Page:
A new study identifies two backup mechanisms that support the sinoatrial node (SAN) in its tireless task of efficiently keeping the heart beating even under adverse circumstances and in the face of arrhythmias.
Prior to this research from Ohio State University (OSU), the specific mechanisms that have supported the SAN in maintaining robustness, that is preventing the failure of the heart to function, have been unknown.
The study was published on July 26 in Science Translational Medicine.
Reaching a full understanding of the SAN’s ability to keep functioning has been difficult because the human SAN differs greatly from animal models and clinical electrode recordings provide insufficient information, explained author Vadim Fedorov, an associate professor in OSU’s department of physiology and cell biology.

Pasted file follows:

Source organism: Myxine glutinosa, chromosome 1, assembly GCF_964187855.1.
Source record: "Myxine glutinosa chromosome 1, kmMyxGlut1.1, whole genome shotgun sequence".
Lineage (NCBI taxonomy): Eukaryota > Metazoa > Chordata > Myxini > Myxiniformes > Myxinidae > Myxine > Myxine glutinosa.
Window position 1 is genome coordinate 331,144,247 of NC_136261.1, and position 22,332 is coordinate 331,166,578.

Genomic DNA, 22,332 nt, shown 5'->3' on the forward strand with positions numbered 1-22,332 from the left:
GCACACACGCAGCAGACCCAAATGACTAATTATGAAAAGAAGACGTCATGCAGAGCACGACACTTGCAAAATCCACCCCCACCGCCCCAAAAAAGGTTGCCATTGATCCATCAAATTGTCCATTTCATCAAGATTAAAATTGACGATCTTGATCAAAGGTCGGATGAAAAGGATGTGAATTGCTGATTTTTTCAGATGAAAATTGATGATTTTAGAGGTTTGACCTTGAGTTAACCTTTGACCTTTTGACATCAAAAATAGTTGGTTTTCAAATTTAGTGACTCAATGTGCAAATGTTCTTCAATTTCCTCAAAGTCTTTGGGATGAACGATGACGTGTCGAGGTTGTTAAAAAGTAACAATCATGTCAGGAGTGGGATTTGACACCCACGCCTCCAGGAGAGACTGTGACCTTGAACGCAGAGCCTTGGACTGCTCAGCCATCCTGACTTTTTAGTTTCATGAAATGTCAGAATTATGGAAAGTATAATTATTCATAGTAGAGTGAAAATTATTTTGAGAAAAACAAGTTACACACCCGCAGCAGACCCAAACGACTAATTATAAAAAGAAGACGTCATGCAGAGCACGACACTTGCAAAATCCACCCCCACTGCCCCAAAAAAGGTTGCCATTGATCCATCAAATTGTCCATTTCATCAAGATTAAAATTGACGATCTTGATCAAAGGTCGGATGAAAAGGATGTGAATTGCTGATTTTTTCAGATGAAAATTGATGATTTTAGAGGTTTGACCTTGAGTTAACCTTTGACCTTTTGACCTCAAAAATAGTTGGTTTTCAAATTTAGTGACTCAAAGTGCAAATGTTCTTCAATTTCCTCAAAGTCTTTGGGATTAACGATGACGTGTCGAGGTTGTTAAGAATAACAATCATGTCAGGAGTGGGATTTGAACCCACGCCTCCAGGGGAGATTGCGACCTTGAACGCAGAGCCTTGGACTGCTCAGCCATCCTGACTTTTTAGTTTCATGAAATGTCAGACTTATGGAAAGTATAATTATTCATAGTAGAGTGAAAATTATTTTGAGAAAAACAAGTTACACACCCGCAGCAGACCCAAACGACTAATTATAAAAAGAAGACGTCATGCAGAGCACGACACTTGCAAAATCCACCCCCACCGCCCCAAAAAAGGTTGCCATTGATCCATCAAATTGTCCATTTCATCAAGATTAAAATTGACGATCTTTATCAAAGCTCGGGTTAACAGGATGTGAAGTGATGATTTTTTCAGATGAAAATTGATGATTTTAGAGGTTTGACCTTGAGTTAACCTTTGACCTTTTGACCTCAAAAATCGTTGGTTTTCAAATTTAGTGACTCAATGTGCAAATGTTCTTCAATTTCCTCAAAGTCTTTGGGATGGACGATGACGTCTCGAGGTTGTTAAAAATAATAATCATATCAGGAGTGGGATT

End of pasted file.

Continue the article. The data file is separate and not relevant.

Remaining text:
The research team overcame these challenges by applying several different techniques including 3D tissue reconstruction and molecular characterization to 21 donated human hearts.
Ultimately, they discovered that the SAN has one backup pacemaker mechanism in its “head” region and a second backup in its “tail” region. These two additional pacemakers proved less sensitive to chemical changes that can disable the highly sensitive, central pacemaker of the SAN.
The findings hold out promise for new and better treatments for arrhythmias.
“Robustness—through functional, structural, and molecular redundancies—is an important property of the human SAN, which allows it to efficiently maintain its automaticity and conduction even during… perturbations,” the authors wrote in the study.
They added that in-depth knowledge of the entire SAN complex during both normal and pathologic circumstance can serve as the basis for the development of novel treatments for SAN arrhythmias.